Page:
BNSF Begins Work on New Bridge to Unclog Idaho Bottleneck

A Chicago-bound Z train crosses BNSF’s 4,769-foot bridge across Lake Pend Oreille into Sandpoint, Idaho, on July 25, 2020. Photo by Bruce Kelly. 

BNSF Begins Work on New Bridge to Unclog Idaho Bottleneck

By Bruce Kelly

SANDPOINT, Idaho — Construction has begun on BNSF Railway’s nearly mile-long bridge across Lake Pend Oreille on the outskirts of Sandpoint, Idaho. The new span will parallel an existing 4,769-foot long bridge that represents one of the last bottlenecks on the 69-mile route between Sandpoint and Spokane, Wash.

Grading for the approaches to the new bridge started in September 2019. Temporary work trestles were erected on both sides of the lake during April 2020 to facilitate the deployment of barges for placement of pilings and footings in advance of the actual rail bridge. As of late July, the first set of pilings had been driven into place. BNSF expects work to continue year-round (weather permitting), but no official target date for completion has been announced. 

Two smaller bridges within the city of Sandpoint, one across the mouth of Sand Creek and the other across Bridge Street, are also part of the $100 million project. Once finished, the three bridges will allow BNSF to install just over two miles of second main track between Sandpoint Jct., (where BNSF and Montana Rail Link converge) and East Algoma, which lies across the lake from Sandpoint and marks the beginning of 52 miles of continuous two main tracks to the outskirts of Spokane at Otis Orchards, Wash.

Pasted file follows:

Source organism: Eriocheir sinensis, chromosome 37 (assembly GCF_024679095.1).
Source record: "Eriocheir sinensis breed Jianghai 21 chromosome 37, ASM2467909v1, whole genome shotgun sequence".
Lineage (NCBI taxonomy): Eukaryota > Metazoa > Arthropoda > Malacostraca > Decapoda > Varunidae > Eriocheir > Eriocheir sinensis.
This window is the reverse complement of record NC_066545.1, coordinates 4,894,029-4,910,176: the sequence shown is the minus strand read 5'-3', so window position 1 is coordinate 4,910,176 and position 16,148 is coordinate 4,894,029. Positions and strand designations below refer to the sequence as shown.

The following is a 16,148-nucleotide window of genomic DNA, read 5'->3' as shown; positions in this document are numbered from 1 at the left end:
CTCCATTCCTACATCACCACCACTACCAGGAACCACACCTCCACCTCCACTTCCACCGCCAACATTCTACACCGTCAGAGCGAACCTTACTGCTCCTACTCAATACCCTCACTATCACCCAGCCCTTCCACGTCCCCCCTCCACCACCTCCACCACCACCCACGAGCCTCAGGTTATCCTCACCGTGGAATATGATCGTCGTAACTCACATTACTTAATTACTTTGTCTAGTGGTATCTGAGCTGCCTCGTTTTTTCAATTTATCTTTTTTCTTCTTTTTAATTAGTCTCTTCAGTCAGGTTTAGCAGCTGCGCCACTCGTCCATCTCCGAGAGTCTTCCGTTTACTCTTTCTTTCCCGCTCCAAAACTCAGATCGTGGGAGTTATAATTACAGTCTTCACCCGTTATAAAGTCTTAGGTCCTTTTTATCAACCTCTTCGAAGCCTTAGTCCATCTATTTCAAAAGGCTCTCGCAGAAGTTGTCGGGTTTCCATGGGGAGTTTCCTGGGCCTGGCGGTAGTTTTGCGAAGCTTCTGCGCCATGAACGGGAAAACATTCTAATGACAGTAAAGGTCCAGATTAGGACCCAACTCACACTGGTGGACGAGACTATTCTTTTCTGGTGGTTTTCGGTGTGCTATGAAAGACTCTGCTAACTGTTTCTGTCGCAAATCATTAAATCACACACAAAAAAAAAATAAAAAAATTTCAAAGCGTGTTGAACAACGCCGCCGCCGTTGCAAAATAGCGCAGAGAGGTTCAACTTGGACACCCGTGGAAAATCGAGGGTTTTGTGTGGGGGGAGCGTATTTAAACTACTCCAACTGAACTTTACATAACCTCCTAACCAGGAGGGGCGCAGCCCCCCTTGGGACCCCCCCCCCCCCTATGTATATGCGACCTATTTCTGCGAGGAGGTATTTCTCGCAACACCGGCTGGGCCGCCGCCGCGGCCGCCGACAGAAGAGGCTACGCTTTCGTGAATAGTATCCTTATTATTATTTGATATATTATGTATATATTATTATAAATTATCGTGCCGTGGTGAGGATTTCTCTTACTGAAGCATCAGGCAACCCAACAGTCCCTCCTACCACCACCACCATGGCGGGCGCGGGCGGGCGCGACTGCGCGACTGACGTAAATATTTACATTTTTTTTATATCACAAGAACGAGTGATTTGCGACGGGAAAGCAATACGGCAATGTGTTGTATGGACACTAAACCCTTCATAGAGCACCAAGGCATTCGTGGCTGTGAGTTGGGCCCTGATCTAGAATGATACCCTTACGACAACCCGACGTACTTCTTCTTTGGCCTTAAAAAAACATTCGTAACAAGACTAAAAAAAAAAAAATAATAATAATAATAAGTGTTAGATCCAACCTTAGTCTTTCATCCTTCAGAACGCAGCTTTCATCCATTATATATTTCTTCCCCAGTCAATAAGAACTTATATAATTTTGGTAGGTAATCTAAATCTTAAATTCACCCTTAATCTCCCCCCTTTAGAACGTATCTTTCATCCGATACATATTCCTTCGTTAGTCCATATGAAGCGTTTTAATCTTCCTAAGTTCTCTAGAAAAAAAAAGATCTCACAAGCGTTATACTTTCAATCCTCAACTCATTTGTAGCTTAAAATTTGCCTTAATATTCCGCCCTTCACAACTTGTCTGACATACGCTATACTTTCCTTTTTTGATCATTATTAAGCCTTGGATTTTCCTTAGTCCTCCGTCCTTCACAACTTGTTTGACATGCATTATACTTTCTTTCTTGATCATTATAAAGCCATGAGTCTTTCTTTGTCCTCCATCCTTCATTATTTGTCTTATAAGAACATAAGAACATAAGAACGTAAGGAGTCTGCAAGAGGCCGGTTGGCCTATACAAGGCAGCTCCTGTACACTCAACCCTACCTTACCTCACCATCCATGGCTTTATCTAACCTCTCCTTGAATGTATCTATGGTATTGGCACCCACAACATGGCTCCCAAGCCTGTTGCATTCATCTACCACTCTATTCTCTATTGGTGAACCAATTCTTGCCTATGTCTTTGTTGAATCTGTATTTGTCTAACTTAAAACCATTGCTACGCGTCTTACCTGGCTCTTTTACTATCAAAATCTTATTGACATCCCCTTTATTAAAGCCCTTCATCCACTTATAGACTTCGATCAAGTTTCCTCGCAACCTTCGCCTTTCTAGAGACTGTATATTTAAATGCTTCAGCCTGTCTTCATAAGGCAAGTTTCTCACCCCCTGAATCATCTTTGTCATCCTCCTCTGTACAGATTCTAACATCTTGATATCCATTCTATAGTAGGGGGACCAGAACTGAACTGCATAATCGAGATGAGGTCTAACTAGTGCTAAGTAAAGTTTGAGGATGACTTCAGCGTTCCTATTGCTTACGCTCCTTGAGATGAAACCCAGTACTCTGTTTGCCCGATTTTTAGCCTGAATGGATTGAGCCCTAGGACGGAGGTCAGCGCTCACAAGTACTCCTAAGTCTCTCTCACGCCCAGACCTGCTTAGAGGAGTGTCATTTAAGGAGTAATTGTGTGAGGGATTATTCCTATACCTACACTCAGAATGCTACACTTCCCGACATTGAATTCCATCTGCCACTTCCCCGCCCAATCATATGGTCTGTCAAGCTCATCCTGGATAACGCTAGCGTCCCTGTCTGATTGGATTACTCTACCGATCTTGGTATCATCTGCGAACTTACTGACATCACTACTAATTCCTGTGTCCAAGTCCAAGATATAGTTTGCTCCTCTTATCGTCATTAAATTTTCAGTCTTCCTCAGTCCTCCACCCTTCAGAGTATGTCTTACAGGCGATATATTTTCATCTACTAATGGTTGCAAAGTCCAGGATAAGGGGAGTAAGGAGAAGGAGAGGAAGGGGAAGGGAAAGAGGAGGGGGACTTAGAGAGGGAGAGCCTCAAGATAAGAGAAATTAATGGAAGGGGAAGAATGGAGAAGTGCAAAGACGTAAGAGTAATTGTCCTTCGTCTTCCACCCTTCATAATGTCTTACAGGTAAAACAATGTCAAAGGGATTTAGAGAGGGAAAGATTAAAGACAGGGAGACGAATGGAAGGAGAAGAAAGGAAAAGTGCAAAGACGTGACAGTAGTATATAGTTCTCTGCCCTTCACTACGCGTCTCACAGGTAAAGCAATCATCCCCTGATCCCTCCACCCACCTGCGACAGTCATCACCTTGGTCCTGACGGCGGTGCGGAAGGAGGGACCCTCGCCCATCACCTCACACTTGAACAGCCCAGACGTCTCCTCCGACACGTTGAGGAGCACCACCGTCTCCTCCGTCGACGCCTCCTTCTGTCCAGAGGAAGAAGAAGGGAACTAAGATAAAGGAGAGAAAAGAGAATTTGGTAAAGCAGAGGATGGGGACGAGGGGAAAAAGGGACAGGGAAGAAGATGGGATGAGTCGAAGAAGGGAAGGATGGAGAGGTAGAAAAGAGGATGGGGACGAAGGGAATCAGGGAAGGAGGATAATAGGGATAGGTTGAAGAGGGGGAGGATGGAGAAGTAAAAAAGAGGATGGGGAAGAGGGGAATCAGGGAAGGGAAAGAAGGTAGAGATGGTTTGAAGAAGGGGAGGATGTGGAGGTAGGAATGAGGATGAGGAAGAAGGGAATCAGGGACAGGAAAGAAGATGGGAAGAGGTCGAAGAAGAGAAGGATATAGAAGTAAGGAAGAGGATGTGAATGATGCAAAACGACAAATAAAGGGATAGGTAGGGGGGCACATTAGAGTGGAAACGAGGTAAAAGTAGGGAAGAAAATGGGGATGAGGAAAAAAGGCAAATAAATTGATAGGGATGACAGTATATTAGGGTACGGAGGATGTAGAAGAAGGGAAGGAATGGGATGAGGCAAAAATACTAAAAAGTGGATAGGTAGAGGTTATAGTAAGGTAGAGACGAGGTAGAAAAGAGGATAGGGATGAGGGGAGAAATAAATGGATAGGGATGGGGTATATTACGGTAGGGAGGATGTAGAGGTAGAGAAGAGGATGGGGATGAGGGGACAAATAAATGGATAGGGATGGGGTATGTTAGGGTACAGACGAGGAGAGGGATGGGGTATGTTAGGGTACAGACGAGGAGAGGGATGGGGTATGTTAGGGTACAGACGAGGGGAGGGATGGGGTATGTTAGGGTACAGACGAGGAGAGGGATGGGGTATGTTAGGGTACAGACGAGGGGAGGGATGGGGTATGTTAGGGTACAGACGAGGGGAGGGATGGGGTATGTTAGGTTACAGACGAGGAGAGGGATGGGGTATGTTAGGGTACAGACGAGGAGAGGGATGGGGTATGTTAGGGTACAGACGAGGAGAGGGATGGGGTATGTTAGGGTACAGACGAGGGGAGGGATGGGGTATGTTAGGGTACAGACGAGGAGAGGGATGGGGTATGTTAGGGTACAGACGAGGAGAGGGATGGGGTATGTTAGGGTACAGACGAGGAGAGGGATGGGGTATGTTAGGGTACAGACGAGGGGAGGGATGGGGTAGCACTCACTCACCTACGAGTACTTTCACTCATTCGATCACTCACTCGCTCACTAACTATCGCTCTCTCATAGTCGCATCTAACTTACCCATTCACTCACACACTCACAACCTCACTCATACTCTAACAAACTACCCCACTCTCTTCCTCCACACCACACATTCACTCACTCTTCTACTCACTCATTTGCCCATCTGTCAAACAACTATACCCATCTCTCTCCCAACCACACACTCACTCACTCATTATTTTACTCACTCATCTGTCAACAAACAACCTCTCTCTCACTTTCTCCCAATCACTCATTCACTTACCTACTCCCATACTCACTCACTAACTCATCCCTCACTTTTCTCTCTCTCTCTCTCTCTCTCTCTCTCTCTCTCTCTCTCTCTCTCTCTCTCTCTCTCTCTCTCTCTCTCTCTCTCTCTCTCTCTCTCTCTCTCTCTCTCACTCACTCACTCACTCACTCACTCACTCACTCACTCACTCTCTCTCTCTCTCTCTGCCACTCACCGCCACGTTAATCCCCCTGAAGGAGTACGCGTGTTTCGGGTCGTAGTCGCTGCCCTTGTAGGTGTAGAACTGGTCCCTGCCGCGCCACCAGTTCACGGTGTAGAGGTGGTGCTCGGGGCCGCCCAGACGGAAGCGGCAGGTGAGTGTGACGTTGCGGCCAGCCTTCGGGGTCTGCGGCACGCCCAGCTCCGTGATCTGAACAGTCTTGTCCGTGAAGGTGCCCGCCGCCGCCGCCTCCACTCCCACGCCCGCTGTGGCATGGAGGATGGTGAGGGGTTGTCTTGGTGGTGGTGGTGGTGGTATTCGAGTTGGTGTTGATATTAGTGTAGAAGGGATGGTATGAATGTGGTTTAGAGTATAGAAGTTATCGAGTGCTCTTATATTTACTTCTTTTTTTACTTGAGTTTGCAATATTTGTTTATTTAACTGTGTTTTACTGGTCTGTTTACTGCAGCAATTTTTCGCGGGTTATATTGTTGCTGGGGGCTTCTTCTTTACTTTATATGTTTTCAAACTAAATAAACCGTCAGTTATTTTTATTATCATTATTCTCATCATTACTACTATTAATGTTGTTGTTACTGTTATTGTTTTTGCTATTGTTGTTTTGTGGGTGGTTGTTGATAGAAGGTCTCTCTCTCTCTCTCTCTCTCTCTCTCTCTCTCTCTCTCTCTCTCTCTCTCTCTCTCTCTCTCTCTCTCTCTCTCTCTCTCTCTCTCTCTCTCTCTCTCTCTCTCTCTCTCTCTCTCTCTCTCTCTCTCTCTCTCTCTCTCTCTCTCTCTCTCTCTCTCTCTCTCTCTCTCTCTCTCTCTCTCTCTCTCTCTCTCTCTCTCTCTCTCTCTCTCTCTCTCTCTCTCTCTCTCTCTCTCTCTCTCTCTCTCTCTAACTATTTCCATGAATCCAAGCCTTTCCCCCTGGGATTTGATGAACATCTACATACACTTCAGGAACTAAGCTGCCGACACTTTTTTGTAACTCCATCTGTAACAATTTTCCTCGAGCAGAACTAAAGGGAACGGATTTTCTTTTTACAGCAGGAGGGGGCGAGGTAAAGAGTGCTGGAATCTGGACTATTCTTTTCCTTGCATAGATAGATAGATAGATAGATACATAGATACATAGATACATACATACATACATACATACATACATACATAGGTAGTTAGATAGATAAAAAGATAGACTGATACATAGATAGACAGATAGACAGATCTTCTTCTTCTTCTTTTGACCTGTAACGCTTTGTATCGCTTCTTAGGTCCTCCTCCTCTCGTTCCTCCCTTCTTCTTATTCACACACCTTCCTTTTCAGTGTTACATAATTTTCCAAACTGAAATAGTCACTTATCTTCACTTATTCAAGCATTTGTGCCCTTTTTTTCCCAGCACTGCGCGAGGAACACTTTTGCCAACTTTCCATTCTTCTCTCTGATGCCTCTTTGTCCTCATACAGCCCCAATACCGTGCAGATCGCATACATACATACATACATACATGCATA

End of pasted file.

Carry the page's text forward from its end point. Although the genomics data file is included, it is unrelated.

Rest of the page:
That will leave the Spokane-Sandpoint “Funnel” with just over four miles of single track remaining, between Otis Orchards and Irvin, which BNSF will eventually double with the construction of a second bridge over the Spokane River. Grade work for that project has already begun.

Back at Sandpoint, as soon as the second bridge over Lake Pend Oreille is in service, BNSF intends to resume improvements to the bridge it currently uses. During 2008-2009, BNSF replaced 28 concrete piers with steel piers and installed new steel and concrete deck panels at both ends of the existing bridge. Those concrete piers had stood since the bridge’s completion in 1904 by the Northern Pacific Railroad. The 1904 bridge replaced a wooden trestle that had carried NP’s original 1880s main line across the lake. The main body of Lake Pend Oreille is more than 1,100 feet deep, but where BNSF crosses it the water depth averages no more than 20 feet. 

This doubling of bridges on Lake Pend Oreille comes half a century after the creation of Burlington Northern Railroad, a merger that led to the downgrading of the former Great Northern main line between Sandpoint and Spokane and the channeling of traffic onto the former NP. The resulting corridor has frequently lived up to its nickname “The Funnel” with periods of acute congestion, especially during the autumn surge of export grain and import and domestic intermodal. 

This article was posted on: September 1, 2020